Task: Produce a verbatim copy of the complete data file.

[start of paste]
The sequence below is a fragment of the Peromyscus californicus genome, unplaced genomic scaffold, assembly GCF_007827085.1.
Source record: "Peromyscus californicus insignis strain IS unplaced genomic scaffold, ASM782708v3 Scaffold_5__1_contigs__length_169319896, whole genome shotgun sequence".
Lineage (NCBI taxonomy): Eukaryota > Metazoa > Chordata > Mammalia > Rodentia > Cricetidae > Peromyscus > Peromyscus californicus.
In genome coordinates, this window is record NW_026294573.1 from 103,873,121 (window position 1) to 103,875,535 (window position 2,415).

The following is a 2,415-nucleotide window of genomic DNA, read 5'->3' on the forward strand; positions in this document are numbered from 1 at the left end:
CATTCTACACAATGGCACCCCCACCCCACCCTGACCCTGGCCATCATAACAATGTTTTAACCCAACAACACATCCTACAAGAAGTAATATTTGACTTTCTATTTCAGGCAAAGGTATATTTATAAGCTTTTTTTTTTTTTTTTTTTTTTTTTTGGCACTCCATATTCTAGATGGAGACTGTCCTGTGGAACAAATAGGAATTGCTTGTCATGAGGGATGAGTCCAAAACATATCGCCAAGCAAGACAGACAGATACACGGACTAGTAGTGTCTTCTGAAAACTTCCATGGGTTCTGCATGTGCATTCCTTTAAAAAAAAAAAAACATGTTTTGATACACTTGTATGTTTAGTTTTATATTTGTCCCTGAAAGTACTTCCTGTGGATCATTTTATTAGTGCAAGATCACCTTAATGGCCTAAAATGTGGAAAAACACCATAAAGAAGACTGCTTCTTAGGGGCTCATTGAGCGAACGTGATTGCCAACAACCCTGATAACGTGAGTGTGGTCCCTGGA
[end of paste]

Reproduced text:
The sequence below is a fragment of the Peromyscus californicus genome, unplaced genomic scaffold, assembly GCF_007827085.1.
Source record: "Peromyscus californicus insignis strain IS unplaced genomic scaffold, ASM782708v3 Scaffold_5__1_contigs__length_169319896, whole genome shotgun sequence".
Lineage (NCBI taxonomy): Eukaryota > Metazoa > Chordata > Mammalia > Rodentia > Cricetidae > Peromyscus > Peromyscus californicus.
In genome coordinates, this window is record NW_026294573.1 from 103,873,121 (window position 1) to 103,875,535 (window position 2,415).

The following is a 2,415-nucleotide window of genomic DNA, read 5'->3' on the forward strand; positions in this document are numbered from 1 at the left end:
CATTCTACACAATGGCACCCCCACCCCACCCTGACCCTGGCCATCATAACAATGTTTTAACCCAACAACACATCCTACAAGAAGTAATATTTGACTTTCTATTTCAGGCAAAGGTATATTTATAAGCTTTTTTTTTTTTTTTTTTTTTTTTTTGGCACTCCATATTCTAGATGGAGACTGTCCTGTGGAACAAATAGGAATTGCTTGTCATGAGGGATGAGTCCAAAACATATCGCCAAGCAAGACAGACAGATACACGGACTAGTAGTGTCTTCTGAAAACTTCCATGGGTTCTGCATGTGCATTCCTTTAAAAAAAAAAAAACATGTTTTGATACACTTGTATGTTTAGTTTTATATTTGTCCCTGAAAGTACTTCCTGTGGATCATTTTATTAGTGCAAGATCACCTTAATGGCCTAAAATGTGGAAAAACACCATAAAGAAGACTGCTTCTTAGGGGCTCATTGAGCGAACGTGATTGCCAACAACCCTGATAACGTGAGTGTGGTCCCTGGA